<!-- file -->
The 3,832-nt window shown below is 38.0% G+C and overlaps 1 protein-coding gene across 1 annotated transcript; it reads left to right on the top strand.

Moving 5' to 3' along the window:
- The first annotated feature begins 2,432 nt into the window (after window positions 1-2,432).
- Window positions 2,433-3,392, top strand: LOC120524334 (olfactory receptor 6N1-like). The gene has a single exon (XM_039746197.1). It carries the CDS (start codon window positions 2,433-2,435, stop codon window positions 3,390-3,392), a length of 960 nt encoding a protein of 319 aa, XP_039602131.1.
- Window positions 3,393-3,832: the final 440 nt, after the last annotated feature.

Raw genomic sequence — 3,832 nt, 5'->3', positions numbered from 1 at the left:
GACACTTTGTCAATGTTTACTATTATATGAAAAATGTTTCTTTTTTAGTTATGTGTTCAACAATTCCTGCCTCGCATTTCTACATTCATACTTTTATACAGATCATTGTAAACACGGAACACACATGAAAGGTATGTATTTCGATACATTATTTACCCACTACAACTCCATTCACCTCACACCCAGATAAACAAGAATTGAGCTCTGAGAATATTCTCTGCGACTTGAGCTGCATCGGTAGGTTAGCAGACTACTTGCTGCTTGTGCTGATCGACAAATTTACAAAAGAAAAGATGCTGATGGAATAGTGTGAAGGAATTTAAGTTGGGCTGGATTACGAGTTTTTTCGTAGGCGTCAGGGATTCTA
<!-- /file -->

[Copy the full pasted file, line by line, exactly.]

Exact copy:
The 3,832-nt window shown below is 38.0% G+C and overlaps 1 protein-coding gene across 1 annotated transcript; it reads left to right on the top strand.

Moving 5' to 3' along the window:
- The first annotated feature begins 2,432 nt into the window (after window positions 1-2,432).
- Window positions 2,433-3,392, top strand: LOC120524334 (olfactory receptor 6N1-like). The gene has a single exon (XM_039746197.1). It carries the CDS (start codon window positions 2,433-2,435, stop codon window positions 3,390-3,392), a length of 960 nt encoding a protein of 319 aa, XP_039602131.1.
- Window positions 3,393-3,832: the final 440 nt, after the last annotated feature.

Raw genomic sequence — 3,832 nt, 5'->3', positions numbered from 1 at the left:
GACACTTTGTCAATGTTTACTATTATATGAAAAATGTTTCTTTTTTAGTTATGTGTTCAACAATTCCTGCCTCGCATTTCTACATTCATACTTTTATACAGATCATTGTAAACACGGAACACACATGAAAGGTATGTATTTCGATACATTATTTACCCACTACAACTCCATTCACCTCACACCCAGATAAACAAGAATTGAGCTCTGAGAATATTCTCTGCGACTTGAGCTGCATCGGTAGGTTAGCAGACTACTTGCTGCTTGTGCTGATCGACAAATTTACAAAAGAAAAGATGCTGATGGAATAGTGTGAAGGAATTTAAGTTGGGCTGGATTACGAGTTTTTTCGTAGGCGTCAGGGATTCTA